It is true some Protestant churches were angry after the pope welcomed Anglicans into the Church; Küng fails to mention they lobbied hard to join. Jews have warmly embraced the pope, though some were unhappy when the Latin Mass was being promoted. However, as Rabbi Brad Hirschfield recently said, “It is unfair to complain about a text, which has its own parallels in Jewish liturgy….” Yes, there were Muslims who misunderstood the pope’s 2006 speech when he warned against severing the link between faith and reason; rioting and murder followed, unwittingly proving his point. In 2007, the pope didn’t win the plaudits of some Indians in Brazil when he criticized “the utopia of going back to breathe life into the pre-Columbus religions,” but he won points for being honest. Catholic women have embraced the pope, save for those who share the dissident views of the “reformers.”

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Roman Catholic Church refused Supreme Court sex abuse appeal

UNITED KINGDOM
BBC News

A woman who claims she was sexually abused by a priest is set to sue the Roman Catholic Church after it was refused a last chance to reverse a ruling holding it responsible.

The church argued it could not be held liable as no formal employment relationship with its clergy existed.

It lost a High Court case in 2011 and has now been refused permission to take the appeal to the Supreme Court.

The woman said she was abused a priest of the Portsmouth Diocese.

Lawyers for the claimant, who is set to pursue a civil case, said it was the first time a court had been asked to rule on whether the “relationship between a Catholic priest and his bishop is akin to an employment relationship”.

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Southland Woman Sues Catholic Church over Sex Abuse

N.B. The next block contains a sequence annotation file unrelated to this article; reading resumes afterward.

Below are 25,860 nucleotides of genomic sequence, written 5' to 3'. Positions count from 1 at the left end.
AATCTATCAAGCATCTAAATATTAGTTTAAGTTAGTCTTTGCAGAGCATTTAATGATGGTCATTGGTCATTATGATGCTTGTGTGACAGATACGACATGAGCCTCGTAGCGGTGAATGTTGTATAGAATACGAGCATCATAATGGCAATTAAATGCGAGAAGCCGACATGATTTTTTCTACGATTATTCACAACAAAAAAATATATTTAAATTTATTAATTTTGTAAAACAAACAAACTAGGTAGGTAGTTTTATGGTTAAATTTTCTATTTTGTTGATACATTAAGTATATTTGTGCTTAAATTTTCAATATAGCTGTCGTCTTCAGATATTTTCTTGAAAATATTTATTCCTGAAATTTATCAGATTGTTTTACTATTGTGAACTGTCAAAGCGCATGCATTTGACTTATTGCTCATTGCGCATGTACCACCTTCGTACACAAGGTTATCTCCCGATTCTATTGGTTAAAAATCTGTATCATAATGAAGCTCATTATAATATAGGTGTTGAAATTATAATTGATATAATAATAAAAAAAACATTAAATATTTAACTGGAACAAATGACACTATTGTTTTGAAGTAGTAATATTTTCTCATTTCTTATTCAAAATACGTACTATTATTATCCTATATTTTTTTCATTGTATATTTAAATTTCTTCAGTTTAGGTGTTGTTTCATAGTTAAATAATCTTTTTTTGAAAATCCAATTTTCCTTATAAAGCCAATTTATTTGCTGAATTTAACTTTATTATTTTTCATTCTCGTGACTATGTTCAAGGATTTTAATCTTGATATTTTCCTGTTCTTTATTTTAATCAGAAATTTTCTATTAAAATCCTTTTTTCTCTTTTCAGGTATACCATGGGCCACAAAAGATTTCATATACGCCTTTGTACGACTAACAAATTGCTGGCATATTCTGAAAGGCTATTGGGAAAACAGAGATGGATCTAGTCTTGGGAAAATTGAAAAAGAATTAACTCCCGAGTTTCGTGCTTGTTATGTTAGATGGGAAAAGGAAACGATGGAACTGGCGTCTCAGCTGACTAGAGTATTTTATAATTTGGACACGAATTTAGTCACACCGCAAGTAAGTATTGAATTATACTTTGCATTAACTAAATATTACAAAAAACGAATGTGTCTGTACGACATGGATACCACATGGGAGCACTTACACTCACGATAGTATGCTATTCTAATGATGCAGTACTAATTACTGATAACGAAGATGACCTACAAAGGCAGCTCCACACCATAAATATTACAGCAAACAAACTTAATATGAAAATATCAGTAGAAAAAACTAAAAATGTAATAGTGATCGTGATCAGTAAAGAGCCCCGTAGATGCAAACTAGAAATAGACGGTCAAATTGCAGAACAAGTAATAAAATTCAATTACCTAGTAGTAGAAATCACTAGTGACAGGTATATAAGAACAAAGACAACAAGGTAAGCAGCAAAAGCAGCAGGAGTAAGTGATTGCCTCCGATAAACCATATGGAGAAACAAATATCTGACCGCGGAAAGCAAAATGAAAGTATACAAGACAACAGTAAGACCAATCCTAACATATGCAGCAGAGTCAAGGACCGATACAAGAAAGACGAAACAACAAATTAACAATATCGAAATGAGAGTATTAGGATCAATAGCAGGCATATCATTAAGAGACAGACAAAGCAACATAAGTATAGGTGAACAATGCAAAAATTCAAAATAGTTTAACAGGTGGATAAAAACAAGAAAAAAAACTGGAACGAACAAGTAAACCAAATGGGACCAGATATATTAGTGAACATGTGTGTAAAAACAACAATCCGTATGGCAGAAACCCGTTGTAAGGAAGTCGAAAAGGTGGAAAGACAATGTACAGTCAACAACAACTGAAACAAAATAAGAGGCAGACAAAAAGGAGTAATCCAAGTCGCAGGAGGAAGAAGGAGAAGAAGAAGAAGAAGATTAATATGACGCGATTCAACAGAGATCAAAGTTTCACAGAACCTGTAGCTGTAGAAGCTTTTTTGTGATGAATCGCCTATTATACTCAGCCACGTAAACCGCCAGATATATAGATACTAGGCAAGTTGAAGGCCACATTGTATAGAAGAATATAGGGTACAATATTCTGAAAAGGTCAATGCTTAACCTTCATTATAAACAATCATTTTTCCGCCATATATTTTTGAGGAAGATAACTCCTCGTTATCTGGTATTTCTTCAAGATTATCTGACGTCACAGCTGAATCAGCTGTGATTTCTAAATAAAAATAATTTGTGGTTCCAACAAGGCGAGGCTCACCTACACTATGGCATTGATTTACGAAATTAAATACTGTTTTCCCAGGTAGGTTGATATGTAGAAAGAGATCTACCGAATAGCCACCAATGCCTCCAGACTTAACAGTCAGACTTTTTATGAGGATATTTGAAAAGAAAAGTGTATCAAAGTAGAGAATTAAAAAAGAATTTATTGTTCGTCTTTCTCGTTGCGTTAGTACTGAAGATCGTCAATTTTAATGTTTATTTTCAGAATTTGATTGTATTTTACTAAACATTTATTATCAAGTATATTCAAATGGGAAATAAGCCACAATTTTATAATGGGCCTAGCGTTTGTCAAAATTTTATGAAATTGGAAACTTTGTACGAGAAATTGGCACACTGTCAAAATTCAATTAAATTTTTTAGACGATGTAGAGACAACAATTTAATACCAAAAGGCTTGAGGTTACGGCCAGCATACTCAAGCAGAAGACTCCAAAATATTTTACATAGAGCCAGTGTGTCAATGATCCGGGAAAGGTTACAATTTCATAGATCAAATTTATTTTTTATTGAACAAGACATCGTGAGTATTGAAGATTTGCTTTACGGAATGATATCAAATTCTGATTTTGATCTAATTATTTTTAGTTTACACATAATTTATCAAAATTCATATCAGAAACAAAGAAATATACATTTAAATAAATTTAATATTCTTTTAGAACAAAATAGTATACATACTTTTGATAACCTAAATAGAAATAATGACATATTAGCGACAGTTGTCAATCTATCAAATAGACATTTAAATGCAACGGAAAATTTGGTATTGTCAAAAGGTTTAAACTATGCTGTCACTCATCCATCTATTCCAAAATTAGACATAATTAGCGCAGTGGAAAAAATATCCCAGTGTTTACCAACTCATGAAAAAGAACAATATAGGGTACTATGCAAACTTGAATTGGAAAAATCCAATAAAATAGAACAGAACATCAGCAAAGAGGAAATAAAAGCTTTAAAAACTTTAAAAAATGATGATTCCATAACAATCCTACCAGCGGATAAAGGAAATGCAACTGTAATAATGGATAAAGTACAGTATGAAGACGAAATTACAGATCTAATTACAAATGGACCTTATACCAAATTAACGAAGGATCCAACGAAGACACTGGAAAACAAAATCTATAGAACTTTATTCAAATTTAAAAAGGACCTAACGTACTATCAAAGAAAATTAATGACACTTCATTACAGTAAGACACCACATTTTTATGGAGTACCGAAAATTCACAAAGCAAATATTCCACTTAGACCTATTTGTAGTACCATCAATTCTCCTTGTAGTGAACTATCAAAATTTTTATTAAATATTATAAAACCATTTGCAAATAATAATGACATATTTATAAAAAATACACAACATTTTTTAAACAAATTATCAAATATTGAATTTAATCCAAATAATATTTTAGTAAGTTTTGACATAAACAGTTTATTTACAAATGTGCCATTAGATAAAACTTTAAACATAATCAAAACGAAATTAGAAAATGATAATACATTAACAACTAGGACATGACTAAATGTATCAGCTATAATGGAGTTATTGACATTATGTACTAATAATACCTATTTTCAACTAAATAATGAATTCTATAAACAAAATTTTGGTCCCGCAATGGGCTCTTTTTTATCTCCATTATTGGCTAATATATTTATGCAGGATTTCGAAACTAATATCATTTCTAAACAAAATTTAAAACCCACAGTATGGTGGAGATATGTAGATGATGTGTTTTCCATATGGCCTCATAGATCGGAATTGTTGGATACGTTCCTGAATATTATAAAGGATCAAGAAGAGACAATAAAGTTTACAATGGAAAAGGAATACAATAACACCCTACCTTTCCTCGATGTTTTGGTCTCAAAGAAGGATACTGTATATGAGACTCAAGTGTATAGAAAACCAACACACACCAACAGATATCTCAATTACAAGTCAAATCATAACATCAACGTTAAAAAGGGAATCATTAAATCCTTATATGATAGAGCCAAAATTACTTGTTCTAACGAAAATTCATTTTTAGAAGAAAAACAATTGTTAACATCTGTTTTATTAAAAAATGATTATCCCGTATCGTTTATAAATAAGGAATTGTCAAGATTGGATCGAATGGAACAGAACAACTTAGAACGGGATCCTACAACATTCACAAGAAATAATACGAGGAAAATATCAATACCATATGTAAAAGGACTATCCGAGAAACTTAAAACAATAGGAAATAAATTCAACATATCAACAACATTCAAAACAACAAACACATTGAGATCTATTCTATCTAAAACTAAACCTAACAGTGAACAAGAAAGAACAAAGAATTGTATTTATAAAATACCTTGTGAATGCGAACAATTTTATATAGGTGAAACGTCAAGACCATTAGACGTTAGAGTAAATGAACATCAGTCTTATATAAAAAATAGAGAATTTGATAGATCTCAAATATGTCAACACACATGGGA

CALIFORNIA
Patch

LOS ANGELES (CNS) – A Southland woman who sued the Roman Catholic Church 1984, saying she was sexually abused by seven priests, including one who impregnated her, plans to return to the limelight today to discuss the abdication of the pope and the propriety of having Cardinal Roger Mahony help elect the next one.

Rita Milla said she was sexually molested over a four-year period, starting when she was 16, when she was a volunteer at St. Philomena’s Church in Carson. She sued the church after her daughter, Jacqueline, was born, eventually settling with the Roman Catholic Archdiocese of Los Angeles.

Coinciding with the pope’s last day in office, Milla will hold a news conference at the law offices of attorney Gloria Allred late this morning. Allred said her client wants to talk about what the next pope should do about sex crimes in the church, about Mahony’s inclusion in the conclave that will elect his successor, and about evidence of a church cover-up in her own case, which dragged out for more than 20 years.

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As Pope Benedict steps down, group asks U.N. to act on abuse

ROME
Reuters

By Naomi O’Leary

ROME | Thu Feb 28, 2013

(Reuters) – On the final day of Pope Benedict’s papacy, a victim support group asked the United Nations to censure the Vatican for failing to protect children from sexual abuse by Roman Catholic clergy.

Speaking at a press conference meters from the walls of the Vatican City on Thursday, the head of the Survivors Network of those Abused by Priests (SNAP) said his group had made a formal submission to the U.N. Committee on the Rights of the Child.

“It’s a long submission of 30 pages based on government reports by five different nations,” David Clohessy told reporters, surrounded by photographs of children he said were members of his organization, at the age they were abused.

“We hope that the U.N. speaks out very forcefully and says that the Vatican is in violation of the treaty that it agreed to honor.”

The SNAP submission argues that the Holy See has violated the U.N. Convention on the Rights of the Child, which it signed in 1990, on four counts including a failure to cooperate with criminal investigations and failing to protect children.

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Hans Kung: Pope Benedict Will Be A ‘Shadow Pope’